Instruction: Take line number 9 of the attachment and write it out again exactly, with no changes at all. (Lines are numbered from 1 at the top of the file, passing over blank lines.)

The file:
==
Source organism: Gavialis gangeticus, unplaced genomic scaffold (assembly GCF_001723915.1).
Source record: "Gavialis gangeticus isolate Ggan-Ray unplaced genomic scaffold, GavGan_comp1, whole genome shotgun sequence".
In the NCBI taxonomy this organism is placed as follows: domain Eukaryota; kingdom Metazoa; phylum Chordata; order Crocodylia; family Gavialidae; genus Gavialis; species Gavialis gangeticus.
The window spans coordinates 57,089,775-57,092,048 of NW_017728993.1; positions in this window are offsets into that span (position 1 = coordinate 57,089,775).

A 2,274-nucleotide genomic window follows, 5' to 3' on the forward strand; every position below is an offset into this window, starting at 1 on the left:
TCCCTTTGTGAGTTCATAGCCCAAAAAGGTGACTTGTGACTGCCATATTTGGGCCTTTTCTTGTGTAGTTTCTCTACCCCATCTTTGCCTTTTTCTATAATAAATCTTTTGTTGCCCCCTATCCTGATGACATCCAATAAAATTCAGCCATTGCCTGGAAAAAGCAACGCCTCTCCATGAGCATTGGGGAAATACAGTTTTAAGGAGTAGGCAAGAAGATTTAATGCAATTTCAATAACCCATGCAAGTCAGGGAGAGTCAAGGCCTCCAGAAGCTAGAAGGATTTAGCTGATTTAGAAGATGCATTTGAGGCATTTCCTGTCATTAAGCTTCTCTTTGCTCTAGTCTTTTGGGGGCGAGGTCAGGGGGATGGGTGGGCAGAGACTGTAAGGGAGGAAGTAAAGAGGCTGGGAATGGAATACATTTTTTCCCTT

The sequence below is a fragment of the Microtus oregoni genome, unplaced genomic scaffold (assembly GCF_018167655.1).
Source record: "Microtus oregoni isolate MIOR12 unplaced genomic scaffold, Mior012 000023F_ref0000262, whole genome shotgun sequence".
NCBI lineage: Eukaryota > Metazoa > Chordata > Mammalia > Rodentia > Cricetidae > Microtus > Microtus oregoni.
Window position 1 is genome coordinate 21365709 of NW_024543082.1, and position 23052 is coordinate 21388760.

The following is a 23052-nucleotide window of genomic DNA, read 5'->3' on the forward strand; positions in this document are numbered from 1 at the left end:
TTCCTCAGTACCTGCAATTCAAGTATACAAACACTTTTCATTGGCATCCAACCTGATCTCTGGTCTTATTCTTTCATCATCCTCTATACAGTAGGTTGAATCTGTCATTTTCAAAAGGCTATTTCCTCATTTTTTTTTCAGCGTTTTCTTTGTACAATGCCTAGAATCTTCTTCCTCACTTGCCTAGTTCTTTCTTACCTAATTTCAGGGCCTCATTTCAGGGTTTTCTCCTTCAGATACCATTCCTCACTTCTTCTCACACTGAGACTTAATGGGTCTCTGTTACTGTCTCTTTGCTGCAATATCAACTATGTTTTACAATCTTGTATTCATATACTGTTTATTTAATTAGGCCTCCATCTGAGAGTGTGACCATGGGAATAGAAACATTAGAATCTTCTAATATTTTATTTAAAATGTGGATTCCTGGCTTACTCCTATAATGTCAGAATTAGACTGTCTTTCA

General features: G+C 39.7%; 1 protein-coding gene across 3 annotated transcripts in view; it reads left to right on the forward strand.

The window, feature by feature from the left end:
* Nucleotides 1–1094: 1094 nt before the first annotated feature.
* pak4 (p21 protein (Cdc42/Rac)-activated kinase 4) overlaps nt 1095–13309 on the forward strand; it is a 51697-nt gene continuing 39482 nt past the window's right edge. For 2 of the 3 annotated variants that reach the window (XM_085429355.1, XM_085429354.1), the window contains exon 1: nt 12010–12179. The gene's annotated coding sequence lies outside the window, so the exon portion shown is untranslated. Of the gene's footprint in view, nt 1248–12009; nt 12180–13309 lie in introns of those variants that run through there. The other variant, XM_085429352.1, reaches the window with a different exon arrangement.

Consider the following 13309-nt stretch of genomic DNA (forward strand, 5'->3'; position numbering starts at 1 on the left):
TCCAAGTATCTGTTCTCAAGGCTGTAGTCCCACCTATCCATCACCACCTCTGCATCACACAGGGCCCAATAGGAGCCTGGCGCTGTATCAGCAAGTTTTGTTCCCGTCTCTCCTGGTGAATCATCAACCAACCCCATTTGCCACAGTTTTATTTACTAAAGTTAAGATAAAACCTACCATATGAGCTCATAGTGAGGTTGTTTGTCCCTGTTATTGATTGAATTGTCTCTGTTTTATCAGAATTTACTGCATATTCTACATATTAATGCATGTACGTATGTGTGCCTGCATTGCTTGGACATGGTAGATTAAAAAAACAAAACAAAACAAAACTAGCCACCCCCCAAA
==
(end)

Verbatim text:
NCBI lineage: Eukaryota > Metazoa > Chordata > Mammalia > Rodentia > Cricetidae > Microtus > Microtus oregoni.